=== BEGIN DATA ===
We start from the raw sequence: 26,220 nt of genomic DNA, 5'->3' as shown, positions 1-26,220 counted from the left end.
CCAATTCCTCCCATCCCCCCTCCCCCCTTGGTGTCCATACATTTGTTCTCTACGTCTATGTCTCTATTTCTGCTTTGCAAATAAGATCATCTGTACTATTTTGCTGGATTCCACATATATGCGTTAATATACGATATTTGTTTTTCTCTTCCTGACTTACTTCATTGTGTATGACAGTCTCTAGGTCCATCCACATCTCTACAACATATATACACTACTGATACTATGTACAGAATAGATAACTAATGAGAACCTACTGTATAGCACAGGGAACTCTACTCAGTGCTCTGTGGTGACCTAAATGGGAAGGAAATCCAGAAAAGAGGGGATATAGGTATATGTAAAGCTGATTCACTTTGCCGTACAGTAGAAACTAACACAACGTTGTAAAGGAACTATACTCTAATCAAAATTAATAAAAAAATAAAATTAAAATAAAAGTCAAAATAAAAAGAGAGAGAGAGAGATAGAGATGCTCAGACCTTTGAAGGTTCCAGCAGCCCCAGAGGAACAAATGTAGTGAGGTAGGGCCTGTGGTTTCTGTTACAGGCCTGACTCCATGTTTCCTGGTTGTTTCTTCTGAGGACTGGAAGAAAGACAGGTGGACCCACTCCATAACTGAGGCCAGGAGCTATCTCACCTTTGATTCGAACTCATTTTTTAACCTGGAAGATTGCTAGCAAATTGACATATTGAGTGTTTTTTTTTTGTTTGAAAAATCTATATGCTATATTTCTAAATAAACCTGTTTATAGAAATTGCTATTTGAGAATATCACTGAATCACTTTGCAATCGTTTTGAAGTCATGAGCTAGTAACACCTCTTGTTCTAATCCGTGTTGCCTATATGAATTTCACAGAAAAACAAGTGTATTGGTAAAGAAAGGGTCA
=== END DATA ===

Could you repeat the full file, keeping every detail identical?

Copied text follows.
We start from the raw sequence: 26,220 nt of genomic DNA, 5'->3' as shown, positions 1-26,220 counted from the left end.
CCAATTCCTCCCATCCCCCCTCCCCCCTTGGTGTCCATACATTTGTTCTCTACGTCTATGTCTCTATTTCTGCTTTGCAAATAAGATCATCTGTACTATTTTGCTGGATTCCACATATATGCGTTAATATACGATATTTGTTTTTCTCTTCCTGACTTACTTCATTGTGTATGACAGTCTCTAGGTCCATCCACATCTCTACAACATATATACACTACTGATACTATGTACAGAATAGATAACTAATGAGAACCTACTGTATAGCACAGGGAACTCTACTCAGTGCTCTGTGGTGACCTAAATGGGAAGGAAATCCAGAAAAGAGGGGATATAGGTATATGTAAAGCTGATTCACTTTGCCGTACAGTAGAAACTAACACAACGTTGTAAAGGAACTATACTCTAATCAAAATTAATAAAAAAATAAAATTAAAATAAAAGTCAAAATAAAAAGAGAGAGAGAGAGATAGAGATGCTCAGACCTTTGAAGGTTCCAGCAGCCCCAGAGGAACAAATGTAGTGAGGTAGGGCCTGTGGTTTCTGTTACAGGCCTGACTCCATGTTTCCTGGTTGTTTCTTCTGAGGACTGGAAGAAAGACAGGTGGACCCACTCCATAACTGAGGCCAGGAGCTATCTCACCTTTGATTCGAACTCATTTTTTAACCTGGAAGATTGCTAGCAAATTGACATATTGAGTGTTTTTTTTTTGTTTGAAAAATCTATATGCTATATTTCTAAATAAACCTGTTTATAGAAATTGCTATTTGAGAATATCACTGAATCACTTTGCAATCGTTTTGAAGTCATGAGCTAGTAACACCTCTTGTTCTAATCCGTGTTGCCTATATGAATTTCACAGAAAAACAAGTGTATTGGTAAAGAAAGGGTCA